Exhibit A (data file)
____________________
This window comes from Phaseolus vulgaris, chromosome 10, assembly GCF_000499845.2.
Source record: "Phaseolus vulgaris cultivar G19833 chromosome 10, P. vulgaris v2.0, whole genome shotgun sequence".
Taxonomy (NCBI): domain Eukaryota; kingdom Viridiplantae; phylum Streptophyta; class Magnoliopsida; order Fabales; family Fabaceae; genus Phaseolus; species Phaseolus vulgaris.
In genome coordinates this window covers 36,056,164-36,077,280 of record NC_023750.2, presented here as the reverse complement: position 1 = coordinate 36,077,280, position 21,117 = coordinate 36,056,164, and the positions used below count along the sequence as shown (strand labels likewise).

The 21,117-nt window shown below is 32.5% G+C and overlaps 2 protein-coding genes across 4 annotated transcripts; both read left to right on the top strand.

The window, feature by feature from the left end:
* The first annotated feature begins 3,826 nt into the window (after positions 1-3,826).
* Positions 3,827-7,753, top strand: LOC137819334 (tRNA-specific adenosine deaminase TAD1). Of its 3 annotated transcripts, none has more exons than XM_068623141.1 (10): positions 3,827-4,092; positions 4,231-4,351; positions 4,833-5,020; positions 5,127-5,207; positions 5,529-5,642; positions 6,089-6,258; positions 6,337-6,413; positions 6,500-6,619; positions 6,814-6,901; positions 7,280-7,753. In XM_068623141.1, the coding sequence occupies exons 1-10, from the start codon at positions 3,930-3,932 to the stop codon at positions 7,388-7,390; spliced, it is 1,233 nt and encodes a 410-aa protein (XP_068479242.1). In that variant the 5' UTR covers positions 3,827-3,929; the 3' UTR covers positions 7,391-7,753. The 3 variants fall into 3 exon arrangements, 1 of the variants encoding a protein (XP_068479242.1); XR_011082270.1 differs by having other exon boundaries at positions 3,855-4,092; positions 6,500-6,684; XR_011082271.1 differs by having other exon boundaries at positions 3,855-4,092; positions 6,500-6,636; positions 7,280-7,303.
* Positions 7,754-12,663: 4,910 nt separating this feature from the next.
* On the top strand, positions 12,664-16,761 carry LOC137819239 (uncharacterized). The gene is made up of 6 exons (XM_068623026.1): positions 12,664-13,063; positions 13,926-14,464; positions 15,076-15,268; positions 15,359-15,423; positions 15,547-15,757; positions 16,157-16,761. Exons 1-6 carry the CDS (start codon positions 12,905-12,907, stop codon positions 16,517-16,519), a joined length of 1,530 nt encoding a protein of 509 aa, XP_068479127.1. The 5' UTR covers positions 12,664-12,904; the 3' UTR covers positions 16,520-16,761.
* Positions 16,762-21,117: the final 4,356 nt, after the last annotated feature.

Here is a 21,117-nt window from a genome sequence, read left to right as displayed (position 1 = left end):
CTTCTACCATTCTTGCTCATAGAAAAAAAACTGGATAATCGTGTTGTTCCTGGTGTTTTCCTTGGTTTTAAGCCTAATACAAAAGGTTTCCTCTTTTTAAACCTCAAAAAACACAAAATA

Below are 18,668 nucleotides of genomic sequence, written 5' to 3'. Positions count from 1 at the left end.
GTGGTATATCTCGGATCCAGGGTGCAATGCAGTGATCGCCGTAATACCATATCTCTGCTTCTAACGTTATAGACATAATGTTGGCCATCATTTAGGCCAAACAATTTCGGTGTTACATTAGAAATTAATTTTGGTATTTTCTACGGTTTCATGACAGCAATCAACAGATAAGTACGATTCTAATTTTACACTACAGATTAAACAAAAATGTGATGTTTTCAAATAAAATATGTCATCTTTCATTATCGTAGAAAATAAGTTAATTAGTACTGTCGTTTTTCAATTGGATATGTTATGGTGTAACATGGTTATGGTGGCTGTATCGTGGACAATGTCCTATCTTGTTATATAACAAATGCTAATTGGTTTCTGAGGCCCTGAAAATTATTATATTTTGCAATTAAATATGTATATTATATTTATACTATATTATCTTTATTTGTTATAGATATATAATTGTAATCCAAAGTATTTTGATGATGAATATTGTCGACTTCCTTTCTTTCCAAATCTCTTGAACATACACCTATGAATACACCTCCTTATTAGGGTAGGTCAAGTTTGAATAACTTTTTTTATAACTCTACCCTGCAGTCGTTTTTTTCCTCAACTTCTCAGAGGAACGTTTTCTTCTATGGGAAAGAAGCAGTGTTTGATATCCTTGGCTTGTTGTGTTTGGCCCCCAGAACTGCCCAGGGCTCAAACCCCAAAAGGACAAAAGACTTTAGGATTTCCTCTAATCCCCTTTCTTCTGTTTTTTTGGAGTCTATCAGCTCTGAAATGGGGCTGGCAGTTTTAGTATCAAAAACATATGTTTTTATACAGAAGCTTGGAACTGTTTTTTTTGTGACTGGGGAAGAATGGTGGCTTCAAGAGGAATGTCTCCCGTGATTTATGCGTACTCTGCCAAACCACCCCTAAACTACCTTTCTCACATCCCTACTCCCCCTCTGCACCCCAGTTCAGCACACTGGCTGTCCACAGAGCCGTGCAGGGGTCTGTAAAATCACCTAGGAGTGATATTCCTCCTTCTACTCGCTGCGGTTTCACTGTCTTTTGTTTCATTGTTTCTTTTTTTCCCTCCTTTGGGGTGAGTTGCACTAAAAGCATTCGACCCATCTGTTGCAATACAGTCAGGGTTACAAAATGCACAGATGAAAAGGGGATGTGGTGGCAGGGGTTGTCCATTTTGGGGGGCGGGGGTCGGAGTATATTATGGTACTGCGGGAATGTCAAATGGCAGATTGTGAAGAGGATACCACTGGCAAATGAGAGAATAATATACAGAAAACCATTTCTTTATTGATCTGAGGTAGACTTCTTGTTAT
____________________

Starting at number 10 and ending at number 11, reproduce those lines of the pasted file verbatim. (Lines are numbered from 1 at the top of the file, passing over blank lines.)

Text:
* On the top strand, positions 12,664-16,761 carry LOC137819239 (uncharacterized). The gene is made up of 6 exons (XM_068623026.1): positions 12,664-13,063; positions 13,926-14,464; positions 15,076-15,268; positions 15,359-15,423; positions 15,547-15,757; positions 16,157-16,761. Exons 1-6 carry the CDS (start codon positions 12,905-12,907, stop codon positions 16,517-16,519), a joined length of 1,530 nt encoding a protein of 509 aa, XP_068479127.1. The 5' UTR covers positions 12,664-12,904; the 3' UTR covers positions 16,520-16,761.
* Positions 16,762-21,117: the final 4,356 nt, after the last annotated feature.